David Closson is FRC's Director of Christian Ethics and Biblical Worldview. This article appeared in The Washington Examiner on June 6, 2020.
Seventy-six years ago, with the outcome of World War II hanging in the balance, Allied forces launched Operation Overlord, one of the largest amphibious military assaults in history. On June 6, 1944, under the direction of Gen. Dwight Eisenhower, approximately 160,000 soldiers landed along a 50-mile stretch of fortified coast in northwestern France. After a day of fierce fighting, the Allies secured a hard-fought victory and a foothold in Europe. The battle proved to be a turning point in the war.
To appreciate the magnitude of the Allies’ achievement, some of the facts and figures of “D-Day” are worth revisiting. The battle began shortly after midnight when 2,200 Allied bombers conducted airstrikes on German military installations and barracks. After the initial bombing, 24,000 paratroopers and glider troops landed behind enemy lines to secure bridges and exit roads. By dawn, the amphibious invasion had begun, and by the end of the day, more than 160,000 troops (including 73,000 Americans) had landed on the beaches. More than 5,000 ships and landing craft and 11,000 aircraft were used in the invasion.
Although the Normandy campaign would last until Aug. 21, the highest single-day loss of life occurred on D-Day. An estimated 6,603 Americans, 2,700 British, and 946 Canadians died during the June 6 invasion. Over the next three months of fighting, the Allies sustained heavy causalities, including 72,911 men who were either killed or went missing and 153,475 who were wounded. On the German side, more than 240,000 men were either killed or wounded. Between 13,000 and 20,000 French civilians perished as well.
While the magnitude of losses is difficult to quantify, a visit to one of the five American cemeteries in northwestern France provides a sobering reminder of the human cost of liberating Europe. I will never forget my visit to one of the large American cemeteries in the summer of 2013. The Normandy American Cemetery is located near Omaha Beach, where some of the fiercest fighting took place. This cemetery is the final resting place for 9,388 Americans, most of whom gave their lives on D-Day as the Allies fought to secure the beachhead.
Several aspects of the cemetery are striking. First, the sheer number of white marble crosses covering the cemetery’s 172.5 acres illustrates the high cost of war. Seeing the resting place of so many servicemen makes an immediate and indelible impression, much like a visit to Arlington National Cemetery would.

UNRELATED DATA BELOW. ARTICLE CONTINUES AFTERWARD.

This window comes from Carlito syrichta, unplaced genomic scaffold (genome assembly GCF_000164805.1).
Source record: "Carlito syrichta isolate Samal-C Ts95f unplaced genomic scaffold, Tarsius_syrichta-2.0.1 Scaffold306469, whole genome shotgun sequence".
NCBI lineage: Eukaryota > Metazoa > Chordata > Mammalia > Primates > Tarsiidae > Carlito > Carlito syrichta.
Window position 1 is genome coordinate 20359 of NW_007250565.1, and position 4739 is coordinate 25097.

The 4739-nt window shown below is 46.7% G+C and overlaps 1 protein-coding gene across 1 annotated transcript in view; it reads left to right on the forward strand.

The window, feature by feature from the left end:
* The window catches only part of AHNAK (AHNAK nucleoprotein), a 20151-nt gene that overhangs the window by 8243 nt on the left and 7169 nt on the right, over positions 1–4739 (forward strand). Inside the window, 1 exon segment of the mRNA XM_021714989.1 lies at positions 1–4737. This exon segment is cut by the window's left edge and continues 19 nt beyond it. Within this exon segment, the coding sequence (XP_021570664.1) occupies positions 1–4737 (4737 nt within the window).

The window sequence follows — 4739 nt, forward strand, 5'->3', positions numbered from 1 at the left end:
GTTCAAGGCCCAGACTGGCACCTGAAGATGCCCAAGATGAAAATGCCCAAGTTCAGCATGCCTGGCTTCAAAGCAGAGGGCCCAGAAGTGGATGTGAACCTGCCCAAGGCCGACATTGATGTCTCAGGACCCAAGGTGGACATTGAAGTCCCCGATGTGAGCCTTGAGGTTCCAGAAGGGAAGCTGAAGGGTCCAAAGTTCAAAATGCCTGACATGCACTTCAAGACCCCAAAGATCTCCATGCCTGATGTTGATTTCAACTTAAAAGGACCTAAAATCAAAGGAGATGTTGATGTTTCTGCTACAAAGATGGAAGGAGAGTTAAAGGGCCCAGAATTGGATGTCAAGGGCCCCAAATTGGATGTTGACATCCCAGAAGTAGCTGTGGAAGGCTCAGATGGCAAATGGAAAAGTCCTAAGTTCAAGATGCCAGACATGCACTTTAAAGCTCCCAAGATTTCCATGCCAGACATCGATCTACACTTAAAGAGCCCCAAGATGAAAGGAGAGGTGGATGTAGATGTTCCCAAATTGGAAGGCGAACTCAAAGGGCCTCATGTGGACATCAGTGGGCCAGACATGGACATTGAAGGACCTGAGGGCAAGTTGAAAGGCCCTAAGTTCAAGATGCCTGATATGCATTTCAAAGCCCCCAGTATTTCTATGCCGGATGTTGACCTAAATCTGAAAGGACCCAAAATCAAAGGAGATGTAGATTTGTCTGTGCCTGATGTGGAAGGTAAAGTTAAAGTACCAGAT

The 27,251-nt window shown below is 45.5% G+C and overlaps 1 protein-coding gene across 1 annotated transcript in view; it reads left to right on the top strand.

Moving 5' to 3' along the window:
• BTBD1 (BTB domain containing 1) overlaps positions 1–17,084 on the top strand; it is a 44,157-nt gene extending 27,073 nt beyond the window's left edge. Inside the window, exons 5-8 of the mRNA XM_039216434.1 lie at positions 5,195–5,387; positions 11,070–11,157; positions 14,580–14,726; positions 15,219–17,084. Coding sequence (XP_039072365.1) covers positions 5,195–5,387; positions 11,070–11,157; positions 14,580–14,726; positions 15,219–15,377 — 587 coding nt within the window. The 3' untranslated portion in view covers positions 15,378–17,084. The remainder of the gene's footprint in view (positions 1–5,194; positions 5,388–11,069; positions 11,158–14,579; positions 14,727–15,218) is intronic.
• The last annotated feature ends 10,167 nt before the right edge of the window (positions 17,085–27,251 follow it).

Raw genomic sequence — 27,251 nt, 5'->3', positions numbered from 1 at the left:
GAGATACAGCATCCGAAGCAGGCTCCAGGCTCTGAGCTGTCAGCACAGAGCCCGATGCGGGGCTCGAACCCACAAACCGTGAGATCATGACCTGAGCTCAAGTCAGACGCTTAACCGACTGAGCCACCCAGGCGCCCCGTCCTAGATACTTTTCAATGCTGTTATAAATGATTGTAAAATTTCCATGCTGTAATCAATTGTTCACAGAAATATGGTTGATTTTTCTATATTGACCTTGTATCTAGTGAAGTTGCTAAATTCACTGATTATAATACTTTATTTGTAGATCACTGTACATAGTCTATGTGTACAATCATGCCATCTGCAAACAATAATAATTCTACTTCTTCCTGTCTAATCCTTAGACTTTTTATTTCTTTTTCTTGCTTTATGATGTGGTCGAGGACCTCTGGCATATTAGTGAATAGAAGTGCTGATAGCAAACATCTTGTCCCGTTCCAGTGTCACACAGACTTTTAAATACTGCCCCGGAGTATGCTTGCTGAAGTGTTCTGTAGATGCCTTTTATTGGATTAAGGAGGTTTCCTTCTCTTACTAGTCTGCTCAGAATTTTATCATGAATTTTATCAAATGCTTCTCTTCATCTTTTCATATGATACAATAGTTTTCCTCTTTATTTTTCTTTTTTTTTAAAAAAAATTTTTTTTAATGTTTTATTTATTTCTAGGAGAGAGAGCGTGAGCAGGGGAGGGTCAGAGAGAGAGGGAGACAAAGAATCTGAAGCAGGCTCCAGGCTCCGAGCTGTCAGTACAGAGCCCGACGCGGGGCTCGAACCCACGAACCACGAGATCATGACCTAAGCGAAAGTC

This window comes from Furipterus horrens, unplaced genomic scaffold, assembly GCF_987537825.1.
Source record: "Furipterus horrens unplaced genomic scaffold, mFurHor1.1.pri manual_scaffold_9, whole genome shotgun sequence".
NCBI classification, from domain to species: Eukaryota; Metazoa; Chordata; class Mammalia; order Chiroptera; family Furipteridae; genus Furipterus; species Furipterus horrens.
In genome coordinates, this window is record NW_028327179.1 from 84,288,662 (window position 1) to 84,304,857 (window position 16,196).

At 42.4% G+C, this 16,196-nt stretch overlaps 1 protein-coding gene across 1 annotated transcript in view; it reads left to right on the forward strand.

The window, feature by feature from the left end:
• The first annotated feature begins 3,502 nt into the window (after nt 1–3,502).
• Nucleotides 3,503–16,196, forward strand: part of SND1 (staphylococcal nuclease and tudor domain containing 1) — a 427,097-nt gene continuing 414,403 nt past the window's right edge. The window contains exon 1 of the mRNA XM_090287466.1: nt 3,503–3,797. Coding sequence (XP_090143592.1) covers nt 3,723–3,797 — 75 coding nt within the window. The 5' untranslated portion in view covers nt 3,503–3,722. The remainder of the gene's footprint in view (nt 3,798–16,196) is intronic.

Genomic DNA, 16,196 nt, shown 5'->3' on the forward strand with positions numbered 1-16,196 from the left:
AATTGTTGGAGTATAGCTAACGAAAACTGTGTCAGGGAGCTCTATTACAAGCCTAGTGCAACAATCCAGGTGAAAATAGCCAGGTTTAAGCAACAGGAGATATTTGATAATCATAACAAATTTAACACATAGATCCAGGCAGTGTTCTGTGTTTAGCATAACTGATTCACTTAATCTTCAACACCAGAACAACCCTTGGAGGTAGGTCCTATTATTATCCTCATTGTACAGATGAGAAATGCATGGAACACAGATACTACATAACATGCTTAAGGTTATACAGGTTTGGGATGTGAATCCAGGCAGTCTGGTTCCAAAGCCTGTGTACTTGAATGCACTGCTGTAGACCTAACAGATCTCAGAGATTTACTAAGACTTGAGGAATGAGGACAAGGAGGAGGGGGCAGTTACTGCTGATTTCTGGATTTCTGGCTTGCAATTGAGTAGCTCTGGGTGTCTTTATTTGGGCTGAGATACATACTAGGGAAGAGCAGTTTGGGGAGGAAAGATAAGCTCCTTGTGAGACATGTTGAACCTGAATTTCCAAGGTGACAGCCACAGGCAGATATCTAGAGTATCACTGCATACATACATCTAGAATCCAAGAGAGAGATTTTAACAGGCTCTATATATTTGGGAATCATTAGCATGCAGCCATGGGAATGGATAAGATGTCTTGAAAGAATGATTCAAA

Second, it is remarkable to observe the names and dates on the grave markers. I was a 22-year-old college student at the time of my visit, and I was surprised to discover how many of the buried soldiers had been younger than me when they died. Standing before their graves, it was moving to consider how many lives were cut short, how many dreams were never realized, and how many families never saw their loved ones return. The “Wall of the Missing,” a wall at the cemetery bearing the names of 1,557 service members who were declared missing in action in Normandy, produces similar feelings. Most of these soldiers were lost at sea, and their bodies were never recovered.
On the 40th anniversary of D-Day, President Ronald Reagan spoke movingly to a group of Ranger veterans who had scaled the cliffs of Pointe du Hoc to secure the strategic high ground overlooking Omaha and Utah beaches. He spoke about the bravery of the Allied forces and the moral rightness of their cause. The president said, “The men of Normandy had faith that what they were doing was right, faith that they fought for all humanity.” He continued, “You all knew that some things are worth dying for. One’s country is worth dying for, and democracy is worth dying for, because it’s the most deeply honorable form of government ever devised by man.”
Reagan’s words are worth reflecting on, especially as recent polling reveals that half of Americans under 40, and 43% of Americans overall, indicate an openness to socialism. It is sobering that so many people would willingly give up freedoms that previous generations paid a high price to protect.
On the eve of the invasion, Eisenhower told the Allied soldiers that “the hope and prayers of liberty-loving people everywhere march with you.” Today, as the remaining veterans of what has been called the “Longest Day” continue to quietly pass away, it is vital to remember the service and sacrifice of those who bravely stormed the beaches and fought to liberate Europe from Nazi tyranny. As Reagan reminded us, “Freedom is never more than one generation away from extinction. It has to be fought for and defended by each generation.”
As the United States faces new challenges in 2020, may the courage exhibited 76 years ago on the cliffs of Pointe du Hoc, on the beaches, in the air, and off the coast of Normandy inspire a new generation of freedom-loving, American patriots.